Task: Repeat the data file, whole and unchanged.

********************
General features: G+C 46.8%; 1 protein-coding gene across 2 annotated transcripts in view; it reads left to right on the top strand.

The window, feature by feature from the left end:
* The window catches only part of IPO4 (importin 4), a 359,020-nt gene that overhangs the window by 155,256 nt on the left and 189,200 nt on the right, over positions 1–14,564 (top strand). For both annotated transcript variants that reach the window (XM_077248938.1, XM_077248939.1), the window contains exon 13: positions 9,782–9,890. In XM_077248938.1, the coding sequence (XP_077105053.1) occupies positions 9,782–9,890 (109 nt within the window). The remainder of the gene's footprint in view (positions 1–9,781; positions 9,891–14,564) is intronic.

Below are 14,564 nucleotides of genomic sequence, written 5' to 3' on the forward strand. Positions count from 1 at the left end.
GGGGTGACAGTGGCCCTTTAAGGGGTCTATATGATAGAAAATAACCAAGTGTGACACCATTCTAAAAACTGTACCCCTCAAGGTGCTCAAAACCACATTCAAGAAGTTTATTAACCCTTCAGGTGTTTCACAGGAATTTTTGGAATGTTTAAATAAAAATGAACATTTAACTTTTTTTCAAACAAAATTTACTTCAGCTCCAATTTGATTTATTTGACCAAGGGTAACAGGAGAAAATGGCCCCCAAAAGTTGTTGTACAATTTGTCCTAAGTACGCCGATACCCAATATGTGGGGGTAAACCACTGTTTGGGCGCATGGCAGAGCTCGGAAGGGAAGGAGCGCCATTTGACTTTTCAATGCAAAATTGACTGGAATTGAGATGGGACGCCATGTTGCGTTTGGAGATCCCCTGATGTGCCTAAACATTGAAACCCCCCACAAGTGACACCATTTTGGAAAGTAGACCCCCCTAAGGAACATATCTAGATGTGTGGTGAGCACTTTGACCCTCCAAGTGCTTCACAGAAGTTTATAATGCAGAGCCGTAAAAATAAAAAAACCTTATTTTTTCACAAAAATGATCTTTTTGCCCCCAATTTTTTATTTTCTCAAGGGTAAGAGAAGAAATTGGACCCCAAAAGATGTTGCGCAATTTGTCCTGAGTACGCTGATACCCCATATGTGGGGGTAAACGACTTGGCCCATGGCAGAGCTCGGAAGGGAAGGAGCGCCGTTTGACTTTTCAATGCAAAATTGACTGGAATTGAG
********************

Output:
General features: G+C 46.8%; 1 protein-coding gene across 2 annotated transcripts in view; it reads left to right on the top strand.

The window, feature by feature from the left end:
* The window catches only part of IPO4 (importin 4), a 359,020-nt gene that overhangs the window by 155,256 nt on the left and 189,200 nt on the right, over positions 1–14,564 (top strand). For both annotated transcript variants that reach the window (XM_077248938.1, XM_077248939.1), the window contains exon 13: positions 9,782–9,890. In XM_077248938.1, the coding sequence (XP_077105053.1) occupies positions 9,782–9,890 (109 nt within the window). The remainder of the gene's footprint in view (positions 1–9,781; positions 9,891–14,564) is intronic.

Below are 14,564 nucleotides of genomic sequence, written 5' to 3' on the forward strand. Positions count from 1 at the left end.
GGGGTGACAGTGGCCCTTTAAGGGGTCTATATGATAGAAAATAACCAAGTGTGACACCATTCTAAAAACTGTACCCCTCAAGGTGCTCAAAACCACATTCAAGAAGTTTATTAACCCTTCAGGTGTTTCACAGGAATTTTTGGAATGTTTAAATAAAAATGAACATTTAACTTTTTTTCAAACAAAATTTACTTCAGCTCCAATTTGATTTATTTGACCAAGGGTAACAGGAGAAAATGGCCCCCAAAAGTTGTTGTACAATTTGTCCTAAGTACGCCGATACCCAATATGTGGGGGTAAACCACTGTTTGGGCGCATGGCAGAGCTCGGAAGGGAAGGAGCGCCATTTGACTTTTCAATGCAAAATTGACTGGAATTGAGATGGGACGCCATGTTGCGTTTGGAGATCCCCTGATGTGCCTAAACATTGAAACCCCCCACAAGTGACACCATTTTGGAAAGTAGACCCCCCTAAGGAACATATCTAGATGTGTGGTGAGCACTTTGACCCTCCAAGTGCTTCACAGAAGTTTATAATGCAGAGCCGTAAAAATAAAAAAACCTTATTTTTTCACAAAAATGATCTTTTTGCCCCCAATTTTTTATTTTCTCAAGGGTAAGAGAAGAAATTGGACCCCAAAAGATGTTGCGCAATTTGTCCTGAGTACGCTGATACCCCATATGTGGGGGTAAACGACTTGGCCCATGGCAGAGCTCGGAAGGGAAGGAGCGCCGTTTGACTTTTCAATGCAAAATTGACTGGAATTGAG